Archive for category Sharing
The class I had last year was great in so many ways. Sure there were some behavior issues, but generally, they were an energetic and happy bunch. One thing that made them unique in my experience is they tended to shy away from class discussions. Though good workers, individually and in small groups, the large group discussion didn’t produce a lot of apparent engagement. I traditionally rely heavily on in class discussions; as such, we went a little faster than I’d normally go and a hole opened up in my long range plans. Not wanting to run poetry as my only unit in language block, and not yet ready to start up their final presentations that would end their yearlong research, I was looking for something to do.
I had an assignment based on Clay Shirky’s article “Gin, Television, and Social Surplus “ that can be found at: https://tuckerteacher.wordpress.com/2011/05/02/mini-unit-clay-shirky-and-social-surplus/ I had tried it before in June or in small doses like if half a split was on an extended trip or such. The results were always mixed, limited, and somewhat muddled. Whatever the reason, I decided to give it one more try. I modified the assignment a little bit and presented it to the class not really knowing what to expect. Well, they, by-in-large, took off with it. It was the highlight of the year for many; it has become one of my “flagship” assignments; students were so excited about it, that they showed up this year with their ideas ready (which created minor problems with the brainstorm section…).
It went so well last yea, that I let it run much longer than I intended. I feel students got a lot out of it. I am still finding ways to leverage it into better assessment and evaluation but it lead to so many mini-lessons on learning skills, specific content, social skills, problem solving and personal growth that I have come to really value it. This year, instead of one chunk in April/May, we are working through it part of every Friday.
Last year’s projects:
- A radio station: We bought a raspberry pi computer and a few other components. While one person (and I…and my brother-in-law) was working on the technical and software aspect, the others were developing their shows and the advertising/surveys/other that went along with it. There were a lot of problems to be solved with the tech (thanks Glen!!) but in the end, they (and I) learned a lot. What I liked most about this group was that the project met their diverse interests. The artistic student was interested in making their banner, posters, etc. One was interested in the Tech. 2 were interested in the programing. I’ve never seen a group work on so completely different aspects of a single goal
- Bird houses: I remember being a little disappointed with this group’s choice. They were very strong academically and had a strong social conscious. I was hoping for something a little more hard hitting. Well, I approved their plan; in truth, I thought they’d finish early and do another project. Instead they worked long and hard; I think this group got the most out of it. Researching, problem solving, team work, logistics, etc. There were a lot of obstacles and skills to learn. In the end, they made 13 bird houses (PS: if any of this group is reading this: I still have the bird houses….please put them up this winter so that birds can use them in the spring).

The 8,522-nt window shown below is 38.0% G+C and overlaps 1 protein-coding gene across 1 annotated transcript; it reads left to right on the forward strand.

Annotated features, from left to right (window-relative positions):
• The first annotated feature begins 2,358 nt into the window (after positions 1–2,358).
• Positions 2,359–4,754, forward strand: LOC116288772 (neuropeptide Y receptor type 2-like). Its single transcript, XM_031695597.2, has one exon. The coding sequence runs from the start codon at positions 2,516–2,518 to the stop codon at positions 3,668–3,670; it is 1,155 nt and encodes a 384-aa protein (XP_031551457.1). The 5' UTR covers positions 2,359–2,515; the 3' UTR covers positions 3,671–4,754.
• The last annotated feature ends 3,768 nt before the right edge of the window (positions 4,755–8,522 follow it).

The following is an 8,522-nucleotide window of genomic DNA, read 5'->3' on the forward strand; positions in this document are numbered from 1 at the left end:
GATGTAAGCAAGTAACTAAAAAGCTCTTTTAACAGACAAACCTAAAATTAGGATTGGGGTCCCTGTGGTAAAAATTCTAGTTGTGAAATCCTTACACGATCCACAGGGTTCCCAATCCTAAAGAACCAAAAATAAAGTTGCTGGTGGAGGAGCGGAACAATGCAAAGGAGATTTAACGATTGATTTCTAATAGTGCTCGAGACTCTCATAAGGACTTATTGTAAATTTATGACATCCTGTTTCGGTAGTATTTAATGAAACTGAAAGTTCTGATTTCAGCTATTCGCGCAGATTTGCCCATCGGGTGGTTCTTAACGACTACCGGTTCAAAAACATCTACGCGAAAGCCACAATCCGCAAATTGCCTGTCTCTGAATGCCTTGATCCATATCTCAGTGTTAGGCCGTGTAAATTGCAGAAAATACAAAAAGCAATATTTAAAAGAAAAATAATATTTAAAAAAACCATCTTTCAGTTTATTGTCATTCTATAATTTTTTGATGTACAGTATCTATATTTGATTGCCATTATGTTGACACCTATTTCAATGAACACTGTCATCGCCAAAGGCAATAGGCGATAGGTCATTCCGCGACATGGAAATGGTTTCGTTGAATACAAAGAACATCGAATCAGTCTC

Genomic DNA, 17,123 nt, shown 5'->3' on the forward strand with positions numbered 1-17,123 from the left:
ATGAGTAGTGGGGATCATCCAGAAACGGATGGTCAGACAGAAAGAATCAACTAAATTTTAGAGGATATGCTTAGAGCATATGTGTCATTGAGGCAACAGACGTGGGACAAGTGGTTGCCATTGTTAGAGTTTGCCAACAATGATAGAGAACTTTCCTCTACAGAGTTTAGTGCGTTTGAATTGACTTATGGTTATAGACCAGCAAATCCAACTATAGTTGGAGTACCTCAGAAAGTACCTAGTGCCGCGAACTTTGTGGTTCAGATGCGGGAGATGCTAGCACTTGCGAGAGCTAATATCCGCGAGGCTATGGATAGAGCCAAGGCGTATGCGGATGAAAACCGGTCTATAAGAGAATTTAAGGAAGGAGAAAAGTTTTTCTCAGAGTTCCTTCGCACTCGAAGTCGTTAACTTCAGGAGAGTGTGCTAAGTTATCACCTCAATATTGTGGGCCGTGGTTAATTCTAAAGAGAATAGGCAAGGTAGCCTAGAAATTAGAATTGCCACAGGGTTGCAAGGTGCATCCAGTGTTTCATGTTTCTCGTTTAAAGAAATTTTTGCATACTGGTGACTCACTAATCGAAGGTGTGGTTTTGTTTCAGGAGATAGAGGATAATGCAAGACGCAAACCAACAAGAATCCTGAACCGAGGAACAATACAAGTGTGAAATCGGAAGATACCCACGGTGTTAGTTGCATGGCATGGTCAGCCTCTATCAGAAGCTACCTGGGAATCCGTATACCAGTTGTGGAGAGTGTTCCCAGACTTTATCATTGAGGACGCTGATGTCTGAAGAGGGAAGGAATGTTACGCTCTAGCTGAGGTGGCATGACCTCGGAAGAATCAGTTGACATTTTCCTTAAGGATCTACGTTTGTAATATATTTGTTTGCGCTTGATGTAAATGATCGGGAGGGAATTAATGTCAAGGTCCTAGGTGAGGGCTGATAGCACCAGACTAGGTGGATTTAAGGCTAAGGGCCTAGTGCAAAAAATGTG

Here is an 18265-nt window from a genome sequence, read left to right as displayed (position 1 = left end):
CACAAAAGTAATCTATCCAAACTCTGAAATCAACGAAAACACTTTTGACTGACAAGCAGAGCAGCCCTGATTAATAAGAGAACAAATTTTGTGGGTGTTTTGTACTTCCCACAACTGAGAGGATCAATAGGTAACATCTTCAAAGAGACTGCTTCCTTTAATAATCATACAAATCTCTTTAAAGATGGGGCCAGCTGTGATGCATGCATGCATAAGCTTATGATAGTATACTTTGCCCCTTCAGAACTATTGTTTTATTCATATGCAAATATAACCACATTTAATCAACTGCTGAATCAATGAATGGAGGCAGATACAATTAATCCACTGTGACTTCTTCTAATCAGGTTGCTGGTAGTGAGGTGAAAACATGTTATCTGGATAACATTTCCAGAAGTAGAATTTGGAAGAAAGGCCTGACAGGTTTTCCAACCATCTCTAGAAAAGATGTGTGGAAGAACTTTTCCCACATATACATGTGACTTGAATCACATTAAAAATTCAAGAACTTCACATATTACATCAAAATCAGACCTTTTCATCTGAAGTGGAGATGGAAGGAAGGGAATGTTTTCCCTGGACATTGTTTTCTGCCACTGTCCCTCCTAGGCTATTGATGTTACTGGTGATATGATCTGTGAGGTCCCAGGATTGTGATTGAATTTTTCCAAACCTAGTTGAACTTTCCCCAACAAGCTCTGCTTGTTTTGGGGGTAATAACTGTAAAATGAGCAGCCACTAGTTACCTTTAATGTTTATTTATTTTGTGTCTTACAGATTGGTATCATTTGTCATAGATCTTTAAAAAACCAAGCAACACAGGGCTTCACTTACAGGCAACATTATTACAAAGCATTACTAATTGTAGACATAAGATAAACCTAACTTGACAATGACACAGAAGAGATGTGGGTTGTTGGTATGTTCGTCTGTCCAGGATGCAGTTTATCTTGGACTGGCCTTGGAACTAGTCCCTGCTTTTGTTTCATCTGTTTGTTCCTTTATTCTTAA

- The Art Club: One group ran an art club for primary students. They were the best planned group I had. Every time I had a question, they had thought of it already, and had a good workable answer. Students in this group got to show strengths (planning, organizing, creating) that I had a hard time seeing in more traditional class work. The primaries loved their club; they got to make a craft every week for 8 weeks. I think members of this group were very proud of their work and happy with the opportunity
- The Movie: though this group had some logistic problems, some focus problems, and the movie didn’t get an Oscar nomination, they had fun, worked on social and learning skills, were quit pleased with their work and success. The Group was likely a little large and had trouble finding specific tasks for everyone to do at times, but they all came together to make a product and everyone say it through to the end. I wish I could see their movie again
- The Youtube Channel: this group wanted to make a Youtube channel that would host Minecraft instructional and walkthrough videos. Technical problems, logistics, and even a little problem with focus made this project seem a little less successful than I hoped, but in truth, they still worked on planning, brainstorming, problem solving, and all the other skills associated with group work and projects. While their product never really took off, they had a lot of success in learning to compromise, learning the technology, and attempting to create. There are well positioned to be more successful next time
- Wilderness Survival club: another group wanted to learn about wild edibles and other wilderness survival skills. The first researched and learned some skills, found some opportunities to practice and eventually decided to apply their skills by running a club for other students to teach and share what they had learned. Eventually, we took a small group out into the woods Wednesdays after school to do: shelter building, fire starting and theory, and navigation. Everyone, even myself, had fun.
- Orienteering obstacle course: The final group learned orienteering skills and developed a course for their peers in a local green space. It was a very well organized and fun event for the class and a great day outside. Even undercover police came to check it outJ
This year, the groups are again working on a diverse group of activities: a cooking club; a group making art installations around the school; a movie; another attempt at a Youtube channel; buying, building, painting and engraving games on picnic tables for the school yard; a mural on the wall of the gym; an outdoor permaculture garden and classroom; and homemade T-shirts to raise money for a local animal shelter. It’s going to keep the kids (and me) busy….I’ll let you know how it goes.
I’d like to take a different tone today. Today’s post isn’t about technology in education. It is related to education, but it is more personal than professional. Today, I want to talk about something that’s been bothering me for awhile. This might be too personal, but I need the write this as cathartic release; luckily, very few people read my blog. Its a bit scattered; please bare with me.